Mem Inst Oswaldo Cruz, Rio de Janeiro, 94 (Suppl.I) September 1999
Chagas Disease Diagnosis Using Polymerase Chain Reaction, Hemoculture and Serologic Methods
Departamento de Parasitologia, Instituto de Ciências Biológicas, Universidade Federal de Minas Gerais and Unicentro Newton Paiva, Caixa Postal 486, 31270-901 Belo Horizonte, MG, Brasil
Different approaches have been used in the diagnosis of chronic Chagas disease. Serologic tests are used to detect antibodies against Trypanosoma cruzi and not the presence of the parasite itself. These tests have high sensitivity but lack specificity because of antigenic cross-reactivity with parasites such as Leishmania sp. and T. rangeli (Schmunis 1991, Saldana & Sousa 1996). Parasitological tests such as hemoculture or xenodiagnosis have proven to be highly specific, but the sensitivity of these techniques is low. Recently, molecular assays such as the polymerase chain reaction (PCR), which amplify certain repetitive sequences of trypanosome kinetoplast DNA (kDNA) have been proposed as a good alternative too for detection of T. cruzi in human blood (Avila et al. 1993, Wincker et al. 1994, Britto et al. 1995a). The »330-base pair (bp) fragment of the kinetoplast minicircles is normally used as a target for amplification.
The PCR assay has shown a variable degree of efficiency. Initial sensitivity reports ranged from 96% to 100% compared with serologic diagnosis (Avila et al. 1993, Wincker et al. 1994). A lower sensitivity level was observed by different researchers (Britto et al. 1995b, Junqueira et al. 1996). These inconsistencies illustrate the need for additional evaluation of large numbers of chagasic individuals from different endemic regions in Brazil due to extensive variations in the incidence and clinical manifestations of Chagas disease in this country.
A new technique to verify cure in chagasic patients who received specific treatment is needed. Conventional serologic tests such as the indirect immunofluorescence (IIF) test, the indirect hemagglutination test, and the ELISA are ineffective because they are persistently positive in most treated patients even when parasitologic test results are negative (Krettli et al. 1984). Since current parasitologic methods have low sensitivity, a negative result does not necessarily mean that the individual is free of infection. Krettli and Brener (l982) proposed complement-mediated lysis (CoML), which detects lytic antibodies, as an alternative method. The presence of these antibodies indicates an active infection and the absence indicates cure (Krettli et al. 1982).
However, CoML is labor-intensive and time-consuming because it requires living trypo-mastigotes, human serum as a complement source, and counting numerous parasites by light microscopy.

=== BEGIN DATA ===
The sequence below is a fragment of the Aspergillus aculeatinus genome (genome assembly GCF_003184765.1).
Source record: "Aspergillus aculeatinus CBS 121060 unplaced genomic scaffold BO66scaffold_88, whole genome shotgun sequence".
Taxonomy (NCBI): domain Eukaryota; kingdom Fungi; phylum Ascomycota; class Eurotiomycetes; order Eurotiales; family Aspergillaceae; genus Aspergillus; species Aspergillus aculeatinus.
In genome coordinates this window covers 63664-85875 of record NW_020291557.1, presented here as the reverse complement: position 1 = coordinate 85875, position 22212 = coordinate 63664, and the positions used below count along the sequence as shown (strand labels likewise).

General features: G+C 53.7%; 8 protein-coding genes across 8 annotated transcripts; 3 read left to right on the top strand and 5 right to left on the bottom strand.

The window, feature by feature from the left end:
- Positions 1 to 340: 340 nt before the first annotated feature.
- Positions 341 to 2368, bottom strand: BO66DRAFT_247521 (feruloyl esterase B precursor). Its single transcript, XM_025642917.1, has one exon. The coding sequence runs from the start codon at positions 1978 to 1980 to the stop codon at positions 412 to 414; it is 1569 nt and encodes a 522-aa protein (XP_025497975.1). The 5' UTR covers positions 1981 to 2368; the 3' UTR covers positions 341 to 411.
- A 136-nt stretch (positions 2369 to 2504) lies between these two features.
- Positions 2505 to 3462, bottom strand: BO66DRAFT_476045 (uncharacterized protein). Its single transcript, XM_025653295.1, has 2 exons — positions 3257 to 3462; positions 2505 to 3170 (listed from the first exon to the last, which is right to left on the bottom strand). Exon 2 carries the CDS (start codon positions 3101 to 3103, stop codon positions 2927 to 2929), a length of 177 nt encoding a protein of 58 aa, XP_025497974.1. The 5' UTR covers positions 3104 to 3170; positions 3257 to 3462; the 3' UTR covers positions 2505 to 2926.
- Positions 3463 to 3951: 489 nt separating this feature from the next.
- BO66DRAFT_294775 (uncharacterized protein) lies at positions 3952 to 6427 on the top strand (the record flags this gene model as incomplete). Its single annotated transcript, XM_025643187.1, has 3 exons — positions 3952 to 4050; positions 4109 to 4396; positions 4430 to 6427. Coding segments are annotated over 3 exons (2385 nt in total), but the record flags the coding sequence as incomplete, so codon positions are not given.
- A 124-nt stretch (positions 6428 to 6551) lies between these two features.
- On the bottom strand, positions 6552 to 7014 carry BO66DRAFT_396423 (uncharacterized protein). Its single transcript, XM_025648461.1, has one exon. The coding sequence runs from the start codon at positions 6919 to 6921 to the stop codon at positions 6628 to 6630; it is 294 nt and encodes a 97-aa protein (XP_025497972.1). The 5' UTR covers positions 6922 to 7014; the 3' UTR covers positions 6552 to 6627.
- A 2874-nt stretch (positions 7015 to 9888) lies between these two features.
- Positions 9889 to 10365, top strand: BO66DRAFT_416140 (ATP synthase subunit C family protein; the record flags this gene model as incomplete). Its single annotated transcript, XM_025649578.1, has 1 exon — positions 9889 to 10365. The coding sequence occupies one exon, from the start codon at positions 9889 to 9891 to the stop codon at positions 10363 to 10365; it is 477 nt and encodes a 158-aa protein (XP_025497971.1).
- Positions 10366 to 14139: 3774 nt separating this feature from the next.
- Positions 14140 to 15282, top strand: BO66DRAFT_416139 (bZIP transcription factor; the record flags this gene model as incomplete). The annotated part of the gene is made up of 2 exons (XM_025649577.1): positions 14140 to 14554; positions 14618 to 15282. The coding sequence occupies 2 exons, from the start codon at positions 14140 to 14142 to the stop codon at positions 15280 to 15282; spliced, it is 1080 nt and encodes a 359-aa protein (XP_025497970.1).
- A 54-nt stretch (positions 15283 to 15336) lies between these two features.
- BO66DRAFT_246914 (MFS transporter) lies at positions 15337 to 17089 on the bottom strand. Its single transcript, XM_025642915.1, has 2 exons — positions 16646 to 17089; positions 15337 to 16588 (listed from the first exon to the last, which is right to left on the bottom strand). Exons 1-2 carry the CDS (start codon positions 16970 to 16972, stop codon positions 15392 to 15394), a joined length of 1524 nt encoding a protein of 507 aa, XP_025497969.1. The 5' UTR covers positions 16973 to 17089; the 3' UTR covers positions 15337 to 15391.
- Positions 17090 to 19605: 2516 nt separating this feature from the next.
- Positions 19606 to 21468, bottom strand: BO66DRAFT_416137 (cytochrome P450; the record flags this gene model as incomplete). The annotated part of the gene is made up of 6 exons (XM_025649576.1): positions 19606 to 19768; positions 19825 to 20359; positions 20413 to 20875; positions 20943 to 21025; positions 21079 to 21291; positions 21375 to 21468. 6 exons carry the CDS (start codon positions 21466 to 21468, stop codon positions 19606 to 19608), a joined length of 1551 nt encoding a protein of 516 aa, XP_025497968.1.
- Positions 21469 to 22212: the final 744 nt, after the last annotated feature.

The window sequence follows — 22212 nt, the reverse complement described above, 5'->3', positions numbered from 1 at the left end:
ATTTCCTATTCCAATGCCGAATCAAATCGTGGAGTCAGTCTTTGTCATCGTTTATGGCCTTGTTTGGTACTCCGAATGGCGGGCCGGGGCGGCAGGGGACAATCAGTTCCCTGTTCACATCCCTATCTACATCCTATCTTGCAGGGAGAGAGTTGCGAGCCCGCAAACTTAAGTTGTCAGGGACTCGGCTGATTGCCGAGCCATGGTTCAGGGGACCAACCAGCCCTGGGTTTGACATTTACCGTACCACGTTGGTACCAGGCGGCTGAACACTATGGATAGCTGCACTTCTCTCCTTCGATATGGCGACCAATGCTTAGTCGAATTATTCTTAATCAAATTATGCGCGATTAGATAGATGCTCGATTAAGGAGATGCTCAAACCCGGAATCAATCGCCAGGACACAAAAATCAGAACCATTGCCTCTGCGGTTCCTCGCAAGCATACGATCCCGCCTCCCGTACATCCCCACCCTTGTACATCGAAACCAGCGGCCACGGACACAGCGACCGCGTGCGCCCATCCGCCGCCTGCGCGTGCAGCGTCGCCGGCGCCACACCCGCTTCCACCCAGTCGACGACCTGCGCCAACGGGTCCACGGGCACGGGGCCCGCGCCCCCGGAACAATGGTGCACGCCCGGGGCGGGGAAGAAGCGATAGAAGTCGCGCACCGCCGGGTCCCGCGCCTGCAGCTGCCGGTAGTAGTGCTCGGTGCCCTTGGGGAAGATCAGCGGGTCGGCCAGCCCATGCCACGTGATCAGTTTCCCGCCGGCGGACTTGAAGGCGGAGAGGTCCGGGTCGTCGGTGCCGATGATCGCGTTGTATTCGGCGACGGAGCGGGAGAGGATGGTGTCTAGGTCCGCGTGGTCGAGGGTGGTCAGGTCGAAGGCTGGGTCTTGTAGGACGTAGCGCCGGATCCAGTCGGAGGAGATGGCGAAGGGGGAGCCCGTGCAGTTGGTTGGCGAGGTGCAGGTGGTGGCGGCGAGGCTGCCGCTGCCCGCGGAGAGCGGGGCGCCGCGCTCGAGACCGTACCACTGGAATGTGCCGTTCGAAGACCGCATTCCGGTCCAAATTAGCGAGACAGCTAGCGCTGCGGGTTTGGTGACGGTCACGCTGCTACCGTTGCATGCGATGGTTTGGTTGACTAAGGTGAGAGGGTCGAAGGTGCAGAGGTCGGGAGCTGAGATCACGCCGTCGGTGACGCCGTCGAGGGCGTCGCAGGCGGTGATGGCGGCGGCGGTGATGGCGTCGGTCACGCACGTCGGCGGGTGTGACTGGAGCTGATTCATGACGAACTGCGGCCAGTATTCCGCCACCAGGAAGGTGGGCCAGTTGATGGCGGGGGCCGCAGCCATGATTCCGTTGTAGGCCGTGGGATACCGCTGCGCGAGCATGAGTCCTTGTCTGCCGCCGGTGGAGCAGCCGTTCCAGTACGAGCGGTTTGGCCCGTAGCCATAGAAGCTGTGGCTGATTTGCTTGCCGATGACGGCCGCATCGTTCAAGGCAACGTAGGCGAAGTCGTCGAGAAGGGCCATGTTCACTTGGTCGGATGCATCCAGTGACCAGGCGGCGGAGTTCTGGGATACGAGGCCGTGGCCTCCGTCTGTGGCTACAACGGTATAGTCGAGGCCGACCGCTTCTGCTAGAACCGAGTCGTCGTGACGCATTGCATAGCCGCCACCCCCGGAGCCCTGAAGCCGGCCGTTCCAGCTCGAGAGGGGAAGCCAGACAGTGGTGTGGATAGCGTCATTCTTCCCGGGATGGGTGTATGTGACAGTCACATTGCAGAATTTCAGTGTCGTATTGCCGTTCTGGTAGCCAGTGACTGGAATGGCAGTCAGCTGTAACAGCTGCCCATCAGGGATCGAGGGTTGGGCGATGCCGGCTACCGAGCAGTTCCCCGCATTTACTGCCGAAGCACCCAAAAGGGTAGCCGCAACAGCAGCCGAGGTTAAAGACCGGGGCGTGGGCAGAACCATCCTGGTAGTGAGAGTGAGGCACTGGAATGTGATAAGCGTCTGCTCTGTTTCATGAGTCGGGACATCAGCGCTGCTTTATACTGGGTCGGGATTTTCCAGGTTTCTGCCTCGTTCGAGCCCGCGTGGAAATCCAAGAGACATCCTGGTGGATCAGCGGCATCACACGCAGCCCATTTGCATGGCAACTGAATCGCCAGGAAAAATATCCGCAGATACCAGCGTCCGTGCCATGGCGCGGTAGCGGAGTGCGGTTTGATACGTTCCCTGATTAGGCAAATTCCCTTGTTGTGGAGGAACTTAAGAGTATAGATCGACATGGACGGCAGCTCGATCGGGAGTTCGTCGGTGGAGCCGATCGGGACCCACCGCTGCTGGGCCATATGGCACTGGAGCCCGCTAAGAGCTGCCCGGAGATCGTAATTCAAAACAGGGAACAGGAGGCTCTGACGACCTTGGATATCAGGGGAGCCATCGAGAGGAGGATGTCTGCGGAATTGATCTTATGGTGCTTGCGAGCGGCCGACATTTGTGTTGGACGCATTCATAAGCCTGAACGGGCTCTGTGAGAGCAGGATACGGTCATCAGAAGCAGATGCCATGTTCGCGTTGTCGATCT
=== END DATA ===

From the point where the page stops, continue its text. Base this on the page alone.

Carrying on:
In this report we compared an optimized PCR technique with hemoculture (Chiari et al. 1989) and CoML (Galvão et al. 1993) in detecting T. cruzi infection in individuals from different endemic and nonendemic regions of Brazil who had conventional serologic results that were either positive, negative, or inconclusive. An optimized PCR method was used on DNA isolate from blood of infected and uninfected individuals from endemic and nonendemic areas. This PCR protocol has a sensitivity of 0.1% of kDNA after hybridization with specific probe, which corresponds to one intact parasite or 0.01% of the T. cruzi DNA fragment circulating in the blood of an infected host. The 330-bp and 750-bp specific products were detected in subjects who had positive serology and hemoculture results and in those with positive serology and negative hemoculture results. An additional amplified DNA fragment of 199 bp derived from human DNA (Gomes et al. 1998) was also found in positive and negative T. cruzi samples and was used as an internal control of PCR inhibition. In samples with the DNA concentration very low, we identified PCR-amplified DNA using slot-blot hybridization with an alkaline phosphatase-labeled probe (Gomes et al. 1998). The PCR diagnosis was performed on 126 samples from individuals from endemic (113) and nonendemic (13) areas. The PCR amplification yielded positive results in 83.5% (66 of 79) of individuals with positive serology, 47.6% (10 of 21) with negative serology, and 46.2% (6 of 13) with inconclusive serology. Of ten individuals with negative serology and positive PCR result, eight (80%) had positive CoML, indicating that they could have been chagasic but were not mounting immune responses. The PCR results were also positive for all individuals who had positive hemoculture, for 37 individuals with negative hemoculture and positive serology and for two of six individuals with inconclusive serology and negative hemoculture. Thirteen individuals living in nonendemic areas who had negative serology were used as a negative control group: 100% had negative PCR results (Gomes et al. 1999). Our results show that the optimized PCR protocol used here was very sensitive in detecting the presence of T. cruzi in chronic chagasic patients. The PCR and CoML results were well correlated in all of the groups studied. These results suggest a need for future analysis of two approaches. Specifically, two issues need to be addressed. The first is to verify the usefulness of the PCR as a tool to assess cure after specific chemotherapy. Experiments are in progress in our laboratory to ascertain the efficiency of our PCR protocol in monitoring cure after specific treatment. The second question involves positive PCR results observed for individuals with negative serologic results. This could be clarified through extensive analysis of the PCR and other Chagas disease diagnostic methods in blood donor screening.
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